A recent TED talk caught my attention, primarily because the presenter is seemingly as obsessed with flags as I am. Roman Mars waxes eloquent about design concepts as applied to flags, and talks about how banners are unifying instruments which can bring groups of people together in various situations. I have always loved learning about flags and their symbolism. Growing up, one of my favourite games during long car trips with my parents and my brother, was describing and guessing flags. Another one was guessing capital cities. There was also I-spy and another favourite – adding up the numbers on car registration plates, as a competition between my brother and I to see who was fastest at mental computations (I usually lost). Suffice to say though, with such an upbringing, it’s no surprise that I’ve gone on to have a career in academia. But I digress.
Back to the topic of flags. One of the most-thumbed encyclopaedias in my house is The World Encyclopedia of Flags: The Definitive Guide to International Flags, Banners, Standards and Ensigns. I remember spending hours upon hours pouring over the fascinating world of pennants, banners, standards, ensigns, streamers, and the symbolism associated with colours, emblems, representations and images. Who knows – I might very well have possibly grown up to become a vexillologist (from the Latin word vexillum, meaning flag or banner) were it not for the innate educationist in me. Nevertheless, vexillology still remains a hobby for me, and indeed others too. There are some fascinating resources for those who might be interested in funny trivia about flags, anecdotes of flag mix-ups and world records and historical overviews of the flags of British counties. Despite the vast array of flags that we as individuals align ourselves with – be they national, civil, provincial, diplomatic, social, religious, linguistic, professional or institutional – the main representation which most of us proudly associate with, is that of the country to which we belong.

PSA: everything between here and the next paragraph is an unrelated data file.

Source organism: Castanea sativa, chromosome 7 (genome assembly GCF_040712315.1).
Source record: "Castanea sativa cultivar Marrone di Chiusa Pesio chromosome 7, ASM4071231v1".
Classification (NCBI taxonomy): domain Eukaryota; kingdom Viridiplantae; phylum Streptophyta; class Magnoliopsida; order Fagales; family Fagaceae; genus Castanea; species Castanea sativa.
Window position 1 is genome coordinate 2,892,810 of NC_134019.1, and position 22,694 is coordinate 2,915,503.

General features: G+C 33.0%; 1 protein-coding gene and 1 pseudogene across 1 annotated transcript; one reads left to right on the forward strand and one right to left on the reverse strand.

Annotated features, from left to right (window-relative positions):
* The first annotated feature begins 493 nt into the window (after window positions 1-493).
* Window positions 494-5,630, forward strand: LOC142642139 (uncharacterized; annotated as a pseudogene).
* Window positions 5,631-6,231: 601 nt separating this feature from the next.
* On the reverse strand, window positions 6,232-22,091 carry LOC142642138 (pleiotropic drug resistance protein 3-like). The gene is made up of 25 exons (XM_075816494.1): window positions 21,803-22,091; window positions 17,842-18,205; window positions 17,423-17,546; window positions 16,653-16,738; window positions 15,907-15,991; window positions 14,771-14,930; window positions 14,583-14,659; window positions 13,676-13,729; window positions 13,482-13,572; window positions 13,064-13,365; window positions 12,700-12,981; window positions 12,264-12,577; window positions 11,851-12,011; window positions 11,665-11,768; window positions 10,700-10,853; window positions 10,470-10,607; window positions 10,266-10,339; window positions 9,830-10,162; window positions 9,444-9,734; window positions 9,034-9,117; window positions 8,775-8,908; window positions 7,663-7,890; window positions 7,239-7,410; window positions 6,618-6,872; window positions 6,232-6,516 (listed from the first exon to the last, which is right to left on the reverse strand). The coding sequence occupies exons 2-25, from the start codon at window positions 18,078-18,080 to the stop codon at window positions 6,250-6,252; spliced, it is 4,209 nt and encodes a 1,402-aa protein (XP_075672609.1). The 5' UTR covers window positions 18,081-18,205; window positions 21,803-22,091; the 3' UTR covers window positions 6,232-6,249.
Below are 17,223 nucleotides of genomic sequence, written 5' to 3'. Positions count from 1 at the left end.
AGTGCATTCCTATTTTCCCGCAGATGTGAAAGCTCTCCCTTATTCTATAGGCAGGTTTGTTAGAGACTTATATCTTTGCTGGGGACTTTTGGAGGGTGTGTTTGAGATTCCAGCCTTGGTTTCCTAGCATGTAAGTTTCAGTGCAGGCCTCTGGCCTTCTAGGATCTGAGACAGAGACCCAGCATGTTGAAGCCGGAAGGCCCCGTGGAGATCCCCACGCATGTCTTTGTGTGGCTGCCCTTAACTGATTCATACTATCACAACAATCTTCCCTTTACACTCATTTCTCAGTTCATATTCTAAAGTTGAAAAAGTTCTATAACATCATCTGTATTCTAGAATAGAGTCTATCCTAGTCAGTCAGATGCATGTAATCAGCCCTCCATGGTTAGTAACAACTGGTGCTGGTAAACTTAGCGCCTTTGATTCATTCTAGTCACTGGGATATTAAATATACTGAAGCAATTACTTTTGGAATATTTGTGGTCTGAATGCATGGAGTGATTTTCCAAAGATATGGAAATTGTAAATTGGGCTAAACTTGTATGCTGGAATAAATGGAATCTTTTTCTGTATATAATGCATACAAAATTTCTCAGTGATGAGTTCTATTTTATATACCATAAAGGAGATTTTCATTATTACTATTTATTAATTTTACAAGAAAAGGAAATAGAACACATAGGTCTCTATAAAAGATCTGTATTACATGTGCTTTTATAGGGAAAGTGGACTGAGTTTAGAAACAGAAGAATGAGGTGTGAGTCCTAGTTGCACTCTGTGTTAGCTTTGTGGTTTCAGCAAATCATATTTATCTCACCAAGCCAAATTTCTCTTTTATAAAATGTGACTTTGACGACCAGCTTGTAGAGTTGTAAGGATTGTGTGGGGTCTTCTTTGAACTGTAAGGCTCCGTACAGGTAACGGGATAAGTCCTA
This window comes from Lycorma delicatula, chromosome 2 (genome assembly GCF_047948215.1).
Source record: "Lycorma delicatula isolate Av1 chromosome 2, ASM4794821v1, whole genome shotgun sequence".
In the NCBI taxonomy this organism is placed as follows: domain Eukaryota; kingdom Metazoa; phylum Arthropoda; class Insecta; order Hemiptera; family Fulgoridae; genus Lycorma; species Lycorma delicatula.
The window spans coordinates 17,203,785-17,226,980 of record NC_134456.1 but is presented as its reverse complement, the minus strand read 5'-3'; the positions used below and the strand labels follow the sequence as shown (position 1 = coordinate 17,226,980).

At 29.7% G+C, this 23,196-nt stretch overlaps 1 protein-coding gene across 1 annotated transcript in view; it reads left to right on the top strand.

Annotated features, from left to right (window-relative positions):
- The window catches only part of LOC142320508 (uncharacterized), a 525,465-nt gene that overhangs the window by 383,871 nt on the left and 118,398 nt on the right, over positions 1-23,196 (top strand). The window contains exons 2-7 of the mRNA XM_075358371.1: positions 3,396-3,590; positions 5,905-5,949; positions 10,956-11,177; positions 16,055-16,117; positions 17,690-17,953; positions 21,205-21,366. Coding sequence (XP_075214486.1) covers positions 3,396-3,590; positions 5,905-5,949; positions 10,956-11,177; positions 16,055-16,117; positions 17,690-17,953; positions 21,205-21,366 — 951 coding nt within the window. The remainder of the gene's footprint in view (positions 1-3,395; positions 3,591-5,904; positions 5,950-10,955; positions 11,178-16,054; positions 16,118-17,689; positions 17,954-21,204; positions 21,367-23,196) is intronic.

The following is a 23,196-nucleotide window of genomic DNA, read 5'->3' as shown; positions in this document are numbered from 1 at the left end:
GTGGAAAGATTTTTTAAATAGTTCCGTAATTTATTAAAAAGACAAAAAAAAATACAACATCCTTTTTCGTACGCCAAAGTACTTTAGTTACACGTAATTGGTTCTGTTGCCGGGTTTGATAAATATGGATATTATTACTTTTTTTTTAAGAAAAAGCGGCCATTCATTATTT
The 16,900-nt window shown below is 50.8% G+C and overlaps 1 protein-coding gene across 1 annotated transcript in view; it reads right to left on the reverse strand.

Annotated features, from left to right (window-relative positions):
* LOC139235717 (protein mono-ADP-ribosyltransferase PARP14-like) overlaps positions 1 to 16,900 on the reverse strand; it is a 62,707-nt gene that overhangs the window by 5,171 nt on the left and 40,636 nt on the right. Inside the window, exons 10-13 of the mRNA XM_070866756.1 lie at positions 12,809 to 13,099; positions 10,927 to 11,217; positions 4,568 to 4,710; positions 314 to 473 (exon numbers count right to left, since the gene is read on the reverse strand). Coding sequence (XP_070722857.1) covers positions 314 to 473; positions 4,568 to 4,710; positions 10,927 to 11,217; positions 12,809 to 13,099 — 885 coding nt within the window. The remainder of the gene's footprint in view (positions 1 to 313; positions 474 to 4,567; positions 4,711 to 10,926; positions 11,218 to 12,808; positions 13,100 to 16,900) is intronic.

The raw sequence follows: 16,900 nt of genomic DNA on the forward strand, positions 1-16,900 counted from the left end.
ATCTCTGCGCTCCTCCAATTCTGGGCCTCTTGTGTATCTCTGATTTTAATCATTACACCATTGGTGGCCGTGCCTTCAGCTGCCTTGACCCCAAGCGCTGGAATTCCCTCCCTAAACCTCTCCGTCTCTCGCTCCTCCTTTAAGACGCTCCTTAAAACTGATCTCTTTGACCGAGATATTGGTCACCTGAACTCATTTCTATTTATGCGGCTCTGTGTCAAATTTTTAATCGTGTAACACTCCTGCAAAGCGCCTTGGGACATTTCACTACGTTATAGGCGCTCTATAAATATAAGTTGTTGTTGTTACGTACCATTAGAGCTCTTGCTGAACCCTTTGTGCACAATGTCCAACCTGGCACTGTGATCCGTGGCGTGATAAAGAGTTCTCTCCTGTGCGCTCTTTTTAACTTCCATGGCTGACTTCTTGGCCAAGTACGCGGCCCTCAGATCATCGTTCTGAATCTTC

The Kenyan flag, that I am proud to represent, was officially adopted on December 12, 1963. The colour black represents the indigenous people of the Republic of Kenya, red for the blood shed during the struggle for independence, green for the country’s natural resources and fertile landscape and the white fimbriation was added later to symbolize unity, peace and honesty. The black, red, and white traditional Maasai shield and two spears symbolize the defence of all the things mentioned above. Growing up in Kenya, I fondly recall, following the offical flag-hoisting ceremony and recitation of the National Anthem, chiming in collectively with the rest of the school during Friday morning assemblies to recite the (now-withdrawn) ‘Nyayo Philosophy of Peace Love and Unity and the Loyalty Pledge‘:
“I pledge my loyalty to the President and the nation of Kenya. My readiness and duty to defend the flag of our Republic. My devotion to the words of our National Anthem. My life and strength in the task of our Nation’s building. In the living spirit embodied in our national motto – Harambee!* And perpetuated in the Nyayo** philosophy of peace, love and unity.”
*Harambee: Kenya’s national motto; Swahili for “Let us all pull together”
**Nyayo: Motto for Kenyan’s original political party, KANU; Swahili word for “footsteps”
The pledge was withdrawn after Kenya evolved into a political multi-party state in the 90s. Nevertheless, the pride and self-identity instilled in me with respect to hoisting the flag of my country, and accompanied singing of the National Anthem whilst standing at attention, remains as indomitable as ever. I leave you with a rendition of it:
Saneeya Qureshi © 2015